Leadership

Good leaders often make good mentors. Leadership is the ability to transform a vision into reality. Leaders have (and communicate) a clear vision, and they choose (and articulate) a precise direction. Leaders think and talk about solutions, whereas followers do the same about problems. Good leaders inspire, encourage, and when necessary, discipline. Being a mentor is that part of a leader's role that results in his/her followers’ development.

Persistence and dedication

It has been suggested that 2 of the most important ingredients for being a good researcher are persistence and dedication, which together act as a counterpoint to the enthusiasm mentioned in the section above.19 Persistence and dedication are also probably essential to being able to practise mentoring at a high level. In fact, it does not seem necessary to have an exorbitantly high IQ to be a good researcher or a good mentor; tenacity is much more important: “Your attitude, not your aptitude, will determine your altitude” (Zig Ziglar).

Critical spirit and perfectionism

A good mentor must spend hours reviewing and correcting articles or conference presentations prepared beforehand by the mentee, perfecting even the smallest detail. The mentor considers the mentee not only to represent him/herself to readers or an audience, but also to reflect the mentoring work behind them, and he/she believes that everything that goes to “represent” his/her team must be of the highest quality. “When someone criticises my mentee, it is as if they have criticised me”. The mentee knows that he/she can make use of his/her mentor's critical spirit, knows that his/her mentor will carry out a truly comprehensive review—a task that requires an interest and an effort that only the mentor and honest friends or colleagues will be willing to dedicate. “Quality is never an accident; it is always the result of intelligent effort” (John Ruskin).

Respect, active listening and sincerity

The success of a mentor–mentee relationship is based on mutual respect and a genuine interest on the part of the mentor in the mentee's professional development. The greatest display of respect for the mentee may be simply to listen to what he/she has to say.14 Even if the idea (for example, a revolutionary hypothesis or the proposal of an ambitious research protocol) is not appropriate, it is important to show the mentee that we at least consider their ideas, which is perfectly compatible with a sincere and respectful explanation of why that idea seems unviable! An honest no helps more than a yes destined for failure. It is important to remember that the mentee follows the mentor for what he/she can contribute, and not just to look for his/her approval.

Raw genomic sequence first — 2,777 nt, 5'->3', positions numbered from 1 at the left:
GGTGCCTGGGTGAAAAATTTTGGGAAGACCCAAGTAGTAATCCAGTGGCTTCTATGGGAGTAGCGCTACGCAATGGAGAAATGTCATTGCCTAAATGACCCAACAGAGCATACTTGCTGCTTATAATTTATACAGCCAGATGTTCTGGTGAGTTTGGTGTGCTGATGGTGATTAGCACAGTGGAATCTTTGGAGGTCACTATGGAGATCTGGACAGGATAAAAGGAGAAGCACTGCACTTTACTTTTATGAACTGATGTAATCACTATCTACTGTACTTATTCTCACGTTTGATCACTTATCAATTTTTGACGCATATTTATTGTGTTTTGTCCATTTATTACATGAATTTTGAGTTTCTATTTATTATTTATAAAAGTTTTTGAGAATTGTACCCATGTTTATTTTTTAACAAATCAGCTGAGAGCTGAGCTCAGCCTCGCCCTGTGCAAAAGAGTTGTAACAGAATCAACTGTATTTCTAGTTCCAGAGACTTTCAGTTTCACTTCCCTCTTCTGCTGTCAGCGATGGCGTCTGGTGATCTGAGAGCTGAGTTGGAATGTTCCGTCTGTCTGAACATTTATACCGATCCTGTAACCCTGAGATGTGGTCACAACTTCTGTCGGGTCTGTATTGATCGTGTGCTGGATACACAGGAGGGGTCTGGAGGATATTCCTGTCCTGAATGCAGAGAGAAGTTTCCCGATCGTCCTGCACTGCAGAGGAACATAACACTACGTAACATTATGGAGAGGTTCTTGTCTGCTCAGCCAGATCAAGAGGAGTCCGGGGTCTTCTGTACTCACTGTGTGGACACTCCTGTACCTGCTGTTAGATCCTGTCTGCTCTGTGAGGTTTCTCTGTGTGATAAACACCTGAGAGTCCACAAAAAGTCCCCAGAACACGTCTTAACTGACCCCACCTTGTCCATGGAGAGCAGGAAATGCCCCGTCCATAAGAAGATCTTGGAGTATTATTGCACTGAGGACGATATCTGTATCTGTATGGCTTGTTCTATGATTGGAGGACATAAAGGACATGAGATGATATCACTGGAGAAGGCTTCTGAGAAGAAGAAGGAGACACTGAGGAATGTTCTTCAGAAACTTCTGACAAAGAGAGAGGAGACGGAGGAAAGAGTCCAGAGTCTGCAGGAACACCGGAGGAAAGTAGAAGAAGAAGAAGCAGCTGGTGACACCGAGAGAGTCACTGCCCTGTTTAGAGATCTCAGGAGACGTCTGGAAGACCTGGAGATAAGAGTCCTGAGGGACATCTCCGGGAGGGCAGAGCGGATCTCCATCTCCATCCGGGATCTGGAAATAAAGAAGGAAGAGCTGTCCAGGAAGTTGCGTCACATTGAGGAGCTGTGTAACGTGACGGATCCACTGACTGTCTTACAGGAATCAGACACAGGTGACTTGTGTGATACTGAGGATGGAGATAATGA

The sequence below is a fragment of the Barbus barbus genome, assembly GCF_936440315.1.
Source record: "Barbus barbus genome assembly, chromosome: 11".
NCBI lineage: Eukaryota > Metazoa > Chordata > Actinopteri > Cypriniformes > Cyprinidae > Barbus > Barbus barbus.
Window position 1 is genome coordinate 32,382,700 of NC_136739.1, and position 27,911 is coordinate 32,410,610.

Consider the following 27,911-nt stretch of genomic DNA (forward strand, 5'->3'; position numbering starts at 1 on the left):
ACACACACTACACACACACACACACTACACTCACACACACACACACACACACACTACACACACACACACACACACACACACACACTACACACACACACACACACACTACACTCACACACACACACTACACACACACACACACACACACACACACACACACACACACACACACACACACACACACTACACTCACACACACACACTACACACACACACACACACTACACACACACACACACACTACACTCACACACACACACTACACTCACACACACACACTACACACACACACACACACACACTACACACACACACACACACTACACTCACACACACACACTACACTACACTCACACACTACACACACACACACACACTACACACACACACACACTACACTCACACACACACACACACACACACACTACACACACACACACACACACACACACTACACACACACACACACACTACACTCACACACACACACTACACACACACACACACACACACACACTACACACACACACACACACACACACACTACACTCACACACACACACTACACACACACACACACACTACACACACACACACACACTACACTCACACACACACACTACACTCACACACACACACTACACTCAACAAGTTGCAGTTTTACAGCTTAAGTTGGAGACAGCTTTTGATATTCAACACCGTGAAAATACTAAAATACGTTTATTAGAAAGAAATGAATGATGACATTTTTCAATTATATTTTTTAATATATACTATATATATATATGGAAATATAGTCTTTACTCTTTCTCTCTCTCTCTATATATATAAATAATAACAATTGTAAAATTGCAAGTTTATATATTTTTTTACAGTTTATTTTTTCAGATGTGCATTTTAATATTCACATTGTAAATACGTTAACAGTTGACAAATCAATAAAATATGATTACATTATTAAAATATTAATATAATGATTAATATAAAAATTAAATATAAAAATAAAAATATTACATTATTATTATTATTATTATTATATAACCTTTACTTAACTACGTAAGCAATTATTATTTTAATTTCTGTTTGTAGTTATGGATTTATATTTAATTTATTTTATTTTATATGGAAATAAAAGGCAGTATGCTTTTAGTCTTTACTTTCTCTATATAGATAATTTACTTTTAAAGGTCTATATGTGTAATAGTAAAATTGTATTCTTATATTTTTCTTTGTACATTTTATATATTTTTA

Flexibility

The mentor must respond to his/her mentee's needs. He/she must use intuition and observe, remain flexible and know how to adapt to these needs at all times. As in any interpersonal relationship, the mentor–mentee relationship is not immutable, but rather dynamic. It can—and should—change and mature over time, to allow the professional and personal growth of both people.20 In addition, the mentee's needs will probably change over time, in line with changes in his/her professional path. Thus, mentoring may be best understood as a triad or a continual interaction between the mentor, the mentee and the setting (which must be continually adapted to),21 and that is why the relationship between mentor and mentee requires continual and skilled adjustment.22

Positive attitude towards failure

The mentor should help the mentee to identify any obstacles and their possible solutions, thereby improving their ability to solve problems. The mentor should teach the mentee how to live with success, but above all, how to deal with failure. He/she should encourage and excite the mentee when it is difficult for him/her to make progress or when he/she is not getting the results he/she expects. A positive attitude towards adversity is something that—at least in part—can be taught and learned, for example, when a journal rejects that article that we spent so much effort on, or that scholarship that we worked on for so many hours. In short, the mentor must instil in the mentee the philosophy that if he/she has learned from his/her failures, then he/she has not really failed.

Ability to identify strengths and weaknesses

The mentor should show the mentee his/her strengths and help to enhance them. The mentor often sees more talent and ability in the mentee than does the mentee him/herself. Many people (mentees) have gone beyond what they thought they could do because someone (their mentor) believed in them. It is important for the mentor to highlight the mentee's strengths, but at least or even more relevant is identifying and expressing with sincerity the mentee's limitations. Only in this way will the mentor be able to help shore up the mentee's weaknesses. A good mentor knows how to see a future mentee become a leader and build self-confidence. “If you treat an individual as he is, he will remain how he is. But if you treat him as if he were what he ought to be and could be, he will become what he ought to be and could be” (Johann Wolfgang von Goethe).

Prioritising goals